Wolf Frankenstein

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Wolf Frankenstein
'Son of Frankenstein' character
Created by Mary Shelley
Portrayed by Basil Rathbone
Information
Gender Male
Relatives Henry Frankenstein
Ludwig Frankenstein

Baron Wolf von Frankenstein is a fictional character who appears in the Universal film Son of Frankenstein. He is played by Basil Rathbone.

History[edit]

Wolf Frankenstein was the youngest son of Henry Frankenstein and brother to Ludwig Frankenstein. He was sent to England when he was very young to receive a proper education. After obtaining his doctoral degree, marrying his girlfriend Elsa, and fathering a son named Peter, he moved to America and began a medical practice where he could live and breathe freely from the bad reputation that came with his family name. However, his father's history caught up with him eventually when Henry finally died leaving his entire estate to Wolf (one can assume that the estate was originally supposed to go to Ludwig, who, true to his disdain for Henry's work, refused it, dumping the burden on his brother).

Having spent most of his life away from his ancestral home, Wolf didn't know the whole story of how his father had created the monster, and assumed that the story had become grossly exaggerated over the years. thus, his only reason for accepting the Frankenstein estate was in the hopes of clearing the family name (making him the first of many well-intentioned by nonetheless doomed descendants of Henry) by proving to the people of Frankenstein that his father's work was, at its core, good. Initially this seemed doomed to failure, as roughly everyone in town, with the exception of the open-minded police officer Inspector Krogh was openly hostile towards Wolf and his family.

Regardless, Wolf soldiered on, setting up shop in Henry's old laboratory, during which time he discovered that an old demented man named Ygor (who has a deformed neck upon surviving a hanging upon his graverobbing attempts) had been using the heretofore-abandoned building as a sanctuary. After almost killing one another, Wolf and Ygor seemed to become fast friends, with the old man revealing that not only was his father's creation alive since the destruction of the laboratory in Henry's time, but that the Monster was living in the Frankenstein family crypt and was in poor health. Wolf then sees that his father were buried with the chalk writing on his stone casket stating "Henrich von Frankenstein: Maker of Monsters." Seeing this as an opportunity to fulfill his dream of redeeming his family, Wolf agreed to help Ygor restore the Monster to full health, little knowing that Ygor had sinister plans of his own for the bolt-necked giant. Wolf starts out by using the torch to etch out the word "Monsters" on the casket and write "Men" in its place.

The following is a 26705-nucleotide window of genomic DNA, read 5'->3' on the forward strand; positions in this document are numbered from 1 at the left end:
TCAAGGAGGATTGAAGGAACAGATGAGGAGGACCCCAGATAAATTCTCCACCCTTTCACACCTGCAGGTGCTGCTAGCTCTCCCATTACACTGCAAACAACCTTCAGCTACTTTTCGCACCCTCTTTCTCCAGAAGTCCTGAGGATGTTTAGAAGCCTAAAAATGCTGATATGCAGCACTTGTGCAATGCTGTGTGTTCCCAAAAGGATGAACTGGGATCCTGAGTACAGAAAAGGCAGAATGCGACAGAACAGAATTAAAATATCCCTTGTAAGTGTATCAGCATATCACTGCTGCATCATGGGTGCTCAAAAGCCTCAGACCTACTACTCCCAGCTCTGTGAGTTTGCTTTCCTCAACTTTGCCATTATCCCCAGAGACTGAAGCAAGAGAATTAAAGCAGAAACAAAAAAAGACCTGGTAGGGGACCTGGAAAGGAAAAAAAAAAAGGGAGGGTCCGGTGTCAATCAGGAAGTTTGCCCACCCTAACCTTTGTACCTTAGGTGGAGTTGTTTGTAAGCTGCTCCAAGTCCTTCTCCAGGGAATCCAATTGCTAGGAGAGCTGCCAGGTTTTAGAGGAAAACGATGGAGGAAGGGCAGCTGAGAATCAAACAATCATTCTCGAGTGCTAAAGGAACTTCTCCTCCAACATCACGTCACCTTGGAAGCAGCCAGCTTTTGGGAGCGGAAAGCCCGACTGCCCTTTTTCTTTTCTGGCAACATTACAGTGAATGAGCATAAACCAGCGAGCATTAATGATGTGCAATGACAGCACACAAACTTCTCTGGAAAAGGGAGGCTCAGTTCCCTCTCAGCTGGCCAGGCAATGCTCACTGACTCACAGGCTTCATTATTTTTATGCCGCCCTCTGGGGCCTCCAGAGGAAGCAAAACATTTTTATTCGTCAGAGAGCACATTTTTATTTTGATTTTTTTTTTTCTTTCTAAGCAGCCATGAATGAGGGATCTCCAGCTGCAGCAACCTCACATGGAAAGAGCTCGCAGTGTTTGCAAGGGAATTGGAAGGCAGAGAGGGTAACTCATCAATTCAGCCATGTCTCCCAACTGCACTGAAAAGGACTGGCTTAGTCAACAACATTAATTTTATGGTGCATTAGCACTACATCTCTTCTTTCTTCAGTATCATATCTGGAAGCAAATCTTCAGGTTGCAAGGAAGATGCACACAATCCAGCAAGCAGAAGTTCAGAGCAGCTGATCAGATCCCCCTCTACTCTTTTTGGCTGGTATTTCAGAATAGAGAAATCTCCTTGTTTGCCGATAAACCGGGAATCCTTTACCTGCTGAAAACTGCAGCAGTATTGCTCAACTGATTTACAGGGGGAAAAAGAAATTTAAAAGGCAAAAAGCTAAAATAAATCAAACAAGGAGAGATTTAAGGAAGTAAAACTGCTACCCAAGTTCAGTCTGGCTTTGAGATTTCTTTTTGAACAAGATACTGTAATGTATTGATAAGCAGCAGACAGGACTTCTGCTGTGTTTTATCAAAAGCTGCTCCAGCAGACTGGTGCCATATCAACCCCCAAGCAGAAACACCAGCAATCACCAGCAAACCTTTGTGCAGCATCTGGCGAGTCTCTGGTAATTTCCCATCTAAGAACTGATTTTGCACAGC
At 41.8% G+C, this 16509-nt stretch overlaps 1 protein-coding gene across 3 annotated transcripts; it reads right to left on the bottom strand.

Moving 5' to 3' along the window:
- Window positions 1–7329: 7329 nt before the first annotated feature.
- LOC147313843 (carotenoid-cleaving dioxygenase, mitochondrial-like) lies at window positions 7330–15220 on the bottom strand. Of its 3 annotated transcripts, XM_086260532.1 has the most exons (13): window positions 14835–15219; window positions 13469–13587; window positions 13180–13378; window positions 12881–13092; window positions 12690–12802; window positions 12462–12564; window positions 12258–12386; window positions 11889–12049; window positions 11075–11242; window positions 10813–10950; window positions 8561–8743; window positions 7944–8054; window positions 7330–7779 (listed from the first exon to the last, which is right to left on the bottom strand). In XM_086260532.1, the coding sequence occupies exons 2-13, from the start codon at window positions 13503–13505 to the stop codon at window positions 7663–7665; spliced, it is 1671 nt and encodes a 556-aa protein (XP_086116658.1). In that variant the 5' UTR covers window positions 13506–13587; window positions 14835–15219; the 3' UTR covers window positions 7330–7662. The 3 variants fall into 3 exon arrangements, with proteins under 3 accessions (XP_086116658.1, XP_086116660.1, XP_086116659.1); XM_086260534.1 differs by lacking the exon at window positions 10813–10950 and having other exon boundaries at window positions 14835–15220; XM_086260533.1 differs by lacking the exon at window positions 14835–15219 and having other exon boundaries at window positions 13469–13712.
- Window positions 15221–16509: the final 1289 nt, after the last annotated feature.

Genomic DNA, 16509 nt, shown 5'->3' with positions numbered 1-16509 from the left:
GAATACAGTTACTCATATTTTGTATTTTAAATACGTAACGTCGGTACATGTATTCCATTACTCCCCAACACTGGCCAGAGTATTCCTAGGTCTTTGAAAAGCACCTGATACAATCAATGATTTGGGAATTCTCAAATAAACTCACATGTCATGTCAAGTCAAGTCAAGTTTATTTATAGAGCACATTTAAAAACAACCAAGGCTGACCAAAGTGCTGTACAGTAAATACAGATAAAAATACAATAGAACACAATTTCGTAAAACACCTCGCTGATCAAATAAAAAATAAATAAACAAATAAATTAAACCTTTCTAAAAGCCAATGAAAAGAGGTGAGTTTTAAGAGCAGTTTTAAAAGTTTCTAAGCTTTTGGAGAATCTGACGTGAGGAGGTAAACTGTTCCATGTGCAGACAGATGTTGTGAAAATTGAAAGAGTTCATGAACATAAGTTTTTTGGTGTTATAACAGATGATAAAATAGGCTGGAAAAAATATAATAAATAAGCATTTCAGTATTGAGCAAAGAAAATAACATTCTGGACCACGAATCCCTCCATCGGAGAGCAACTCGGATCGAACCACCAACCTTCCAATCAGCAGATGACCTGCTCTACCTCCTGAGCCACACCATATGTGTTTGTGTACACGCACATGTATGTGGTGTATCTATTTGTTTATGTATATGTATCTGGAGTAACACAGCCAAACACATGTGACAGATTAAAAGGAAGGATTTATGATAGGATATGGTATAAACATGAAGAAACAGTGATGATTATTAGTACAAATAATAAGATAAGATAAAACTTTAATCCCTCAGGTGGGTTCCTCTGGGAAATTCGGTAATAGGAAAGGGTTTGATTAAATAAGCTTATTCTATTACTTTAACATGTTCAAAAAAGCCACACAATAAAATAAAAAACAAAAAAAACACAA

These plans eventually came to light following the disappearance of Wolf's butler Thomas Benson (whom Wolf suspected that the increasingly hostile Ygor) had murdered. Following the deaths of Emil Lang and Edwald Niemuller at the hands of the Monster, Inspector Krogh came calling with dire news: the townspeople rightly blamed Ygor for the killings, but were accusing Wolf of harboring the madman.

Realizing that Ygor had lied to him (and concluding that Ygor had in fact killed Benson), Wolf went to the lab to confront him. Ygor knew why Wolf was there and attacked him with a hammer. But Wolf, better armed than his foe, shot Ygor with a revolver and seemingly killed him. Thinking the horror was over, he returned to Krogh, only to find that the Monster (in an effort to avenge the seeming death of his friend) had kidnapped Peter and was threatening to drop the boy into the sulphur pits that existed beneath the laboratory. But thanks to the efforts of Krogh, Peter was saved and Wolf swung on a rope and knocked the Monster into the sulphur instead.

After all this, Wolf decided to move back to America with Elsa and Peter. Wolf later handed the keys to the Frankenstein estate over to the townspeople.

Wolf was later mentioned in The Ghost of Frankenstein where Ludwig had heard about his brother's encounter with the monster.

References[edit]